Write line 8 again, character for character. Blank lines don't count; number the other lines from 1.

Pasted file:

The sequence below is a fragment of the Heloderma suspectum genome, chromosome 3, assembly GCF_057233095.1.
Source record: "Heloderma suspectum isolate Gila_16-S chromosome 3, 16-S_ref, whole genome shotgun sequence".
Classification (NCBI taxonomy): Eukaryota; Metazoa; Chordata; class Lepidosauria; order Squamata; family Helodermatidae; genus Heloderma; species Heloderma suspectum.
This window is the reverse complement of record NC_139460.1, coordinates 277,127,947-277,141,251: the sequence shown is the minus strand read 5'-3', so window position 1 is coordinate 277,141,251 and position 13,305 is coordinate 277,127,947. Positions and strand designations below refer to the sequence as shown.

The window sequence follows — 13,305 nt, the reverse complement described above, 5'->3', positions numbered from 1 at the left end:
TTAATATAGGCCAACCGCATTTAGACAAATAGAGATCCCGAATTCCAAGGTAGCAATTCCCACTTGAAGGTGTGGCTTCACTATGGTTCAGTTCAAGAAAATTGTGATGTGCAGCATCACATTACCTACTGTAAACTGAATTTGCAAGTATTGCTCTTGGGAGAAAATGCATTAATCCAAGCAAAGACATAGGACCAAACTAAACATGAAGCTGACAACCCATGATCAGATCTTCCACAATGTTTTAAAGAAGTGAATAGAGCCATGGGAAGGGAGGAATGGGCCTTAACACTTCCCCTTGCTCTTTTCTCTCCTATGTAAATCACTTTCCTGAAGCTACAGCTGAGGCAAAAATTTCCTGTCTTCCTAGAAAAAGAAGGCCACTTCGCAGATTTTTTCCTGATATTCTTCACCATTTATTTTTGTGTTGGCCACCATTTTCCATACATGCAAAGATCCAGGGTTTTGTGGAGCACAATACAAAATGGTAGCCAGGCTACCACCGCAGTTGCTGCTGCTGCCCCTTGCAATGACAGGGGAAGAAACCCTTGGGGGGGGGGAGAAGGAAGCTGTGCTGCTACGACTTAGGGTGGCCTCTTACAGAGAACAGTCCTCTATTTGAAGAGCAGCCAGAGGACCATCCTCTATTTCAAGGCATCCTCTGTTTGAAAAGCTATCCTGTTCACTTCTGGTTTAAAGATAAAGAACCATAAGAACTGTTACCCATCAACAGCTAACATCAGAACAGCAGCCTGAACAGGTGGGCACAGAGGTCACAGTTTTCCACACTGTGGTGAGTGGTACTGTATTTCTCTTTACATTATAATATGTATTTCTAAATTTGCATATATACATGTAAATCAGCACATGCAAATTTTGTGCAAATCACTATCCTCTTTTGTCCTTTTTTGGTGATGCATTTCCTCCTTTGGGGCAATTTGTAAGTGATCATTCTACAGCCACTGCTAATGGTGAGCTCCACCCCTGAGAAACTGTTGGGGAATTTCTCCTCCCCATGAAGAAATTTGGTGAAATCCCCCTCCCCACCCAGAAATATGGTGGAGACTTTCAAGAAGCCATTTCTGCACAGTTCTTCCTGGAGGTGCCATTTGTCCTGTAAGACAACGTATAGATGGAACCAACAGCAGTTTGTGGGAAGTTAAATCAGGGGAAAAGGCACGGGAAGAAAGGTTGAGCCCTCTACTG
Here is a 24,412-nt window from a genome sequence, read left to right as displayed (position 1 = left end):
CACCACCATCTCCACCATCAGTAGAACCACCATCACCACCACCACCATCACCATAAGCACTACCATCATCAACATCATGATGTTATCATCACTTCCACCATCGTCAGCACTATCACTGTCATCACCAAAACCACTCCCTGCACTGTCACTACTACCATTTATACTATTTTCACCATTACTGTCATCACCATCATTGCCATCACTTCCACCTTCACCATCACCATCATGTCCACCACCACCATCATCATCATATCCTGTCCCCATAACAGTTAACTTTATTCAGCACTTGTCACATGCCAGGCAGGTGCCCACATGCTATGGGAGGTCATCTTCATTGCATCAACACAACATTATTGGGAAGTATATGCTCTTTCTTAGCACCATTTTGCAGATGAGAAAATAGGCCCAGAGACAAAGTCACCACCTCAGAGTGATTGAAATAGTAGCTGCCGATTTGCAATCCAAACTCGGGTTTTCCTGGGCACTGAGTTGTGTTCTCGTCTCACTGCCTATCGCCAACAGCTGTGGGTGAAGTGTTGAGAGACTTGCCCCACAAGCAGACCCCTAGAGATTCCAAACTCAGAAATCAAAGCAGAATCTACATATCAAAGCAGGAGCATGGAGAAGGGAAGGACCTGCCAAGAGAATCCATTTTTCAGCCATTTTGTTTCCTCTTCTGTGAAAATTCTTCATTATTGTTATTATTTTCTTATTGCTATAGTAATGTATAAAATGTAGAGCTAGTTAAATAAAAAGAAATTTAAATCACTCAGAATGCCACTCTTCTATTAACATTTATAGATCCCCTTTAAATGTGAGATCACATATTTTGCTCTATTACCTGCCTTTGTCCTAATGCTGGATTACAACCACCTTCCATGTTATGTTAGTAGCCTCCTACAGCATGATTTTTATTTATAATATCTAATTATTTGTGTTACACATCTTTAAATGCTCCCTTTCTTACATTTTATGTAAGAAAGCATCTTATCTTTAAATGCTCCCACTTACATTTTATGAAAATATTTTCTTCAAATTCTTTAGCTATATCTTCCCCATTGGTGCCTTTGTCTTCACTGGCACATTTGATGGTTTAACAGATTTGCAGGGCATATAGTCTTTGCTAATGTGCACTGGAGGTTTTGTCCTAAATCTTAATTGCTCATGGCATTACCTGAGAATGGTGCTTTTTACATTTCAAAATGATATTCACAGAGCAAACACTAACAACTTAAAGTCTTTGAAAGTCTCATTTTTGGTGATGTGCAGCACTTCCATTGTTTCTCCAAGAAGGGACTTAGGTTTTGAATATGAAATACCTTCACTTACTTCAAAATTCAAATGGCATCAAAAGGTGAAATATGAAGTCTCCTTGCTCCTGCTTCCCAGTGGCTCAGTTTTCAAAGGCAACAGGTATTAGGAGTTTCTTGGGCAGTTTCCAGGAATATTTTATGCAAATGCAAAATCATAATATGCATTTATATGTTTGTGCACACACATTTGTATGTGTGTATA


CACCACCATCTCCACCATCAGTAGAACCACCATCACCACCACCACCATCACCATAAGCACTACCATCATCAACATCATGATGTTATCATCACTTCCACCATCGTCAGCACTATCACTGTCATCACCAAAACCACTCCCTGCACTGTCACTACTACCATTTATACTATTTTCACCATTACTGTCATCACCATCATTGCCATCACTTCCACCTTCACCATCACCATCATGTCCACCACCACCATCATCATCATATCCTGTCCCCATAACAGTTAACTTTATTCAGCACTTGTCACATGCCAGGCAGGTGCCCACATGCTATGGGAGGTCATCTTCATTGCATCAACACAACATTATTGGGAAGTATATGCTCTTTCTTAGCACCATTTTGCAGATGAGAAAATAGGCCCAGAGACAAAGTCACCACCTCAGAGTGATTGAAATAGTAGCTGCCGATTTGCAATCCAAACTCGGGTTTTCCTGGGCACTGAGTTGTGTTCTCGTCTCACTGCCTATCGCCAACAGCTGTGGGTGAAGTGTTGAGAGACTTGCCCCACAAGCAGACCCCTAGAGATTCCAAACTCAGAAATCAAAGCAGAATCTACATATCAAAGCAGGAGCATGGAGAAGGGAAGGACCTGCCAAGAGAATCCATTTTTCAGCCATTTTGTTTCCTCTTCTGTGAAAATTCTTCATTATTGTTATTATTTTCTTATTGCTATAGTAATGTATAAAATGTAGAGCTAGTTAAATAAAAAGAAATTTAAATCACTCAGAATGCCACTCTTCTATTAACATTTATAGATCCCCTTTAAATGTGAGATCACATATTTTGCTCTATTACCTGCCTTTGTCCTAATGCTGGATTACAACCACCTTCCATGTTATGTTAGTAGCCTCCTACAGCATGATTTTTATTTATAATATCTAATTATTTGTGTTACACATCTTTAAATGCTCCCTTTCTTACATTTTATGTAAGAAAGCATCTTATCTTTAAATGCTCCCACTTACATTTTATGAAAATATTTTCTTCAAATTCTTTAGCTATATCTTCCCCATTGGTGCCTTTGTCTTCACTGGCACATTTGATGGTTTAACAGATTTGCAGGGCATATAGTCTTTGCTAATGTGCACTGGAGGTTTTGTCCTAAATCTTAATTGCTCATGGCATTACCTGAGAATGGTGCTTTTTACATTTCAAAATGATATTCACAGAGCAAACACTAACAACTTAAAGTCTTTGAAAGTCTCATTTTTGGTGATGTGCAGCACTTCCATTGTTTCTCCAAGAAGGGACTTAGGTTTTGAATATGAAATACCTTCACTTACTTCAAAATTCAAATGGCATCAAAAGGTGAAATATGAAGTCTCCTTGCTCCTGCTTCCCAGTGGCTCAGTTTTCAAAGGCAACAGGTATTAGGAGTTTCTTGGGCAGTTTCCAGGAATATTTTATGCAAATGCAAAATCATAATATGCATTTATATGTTTGTGCACACACATTTGTATGTGTGTATA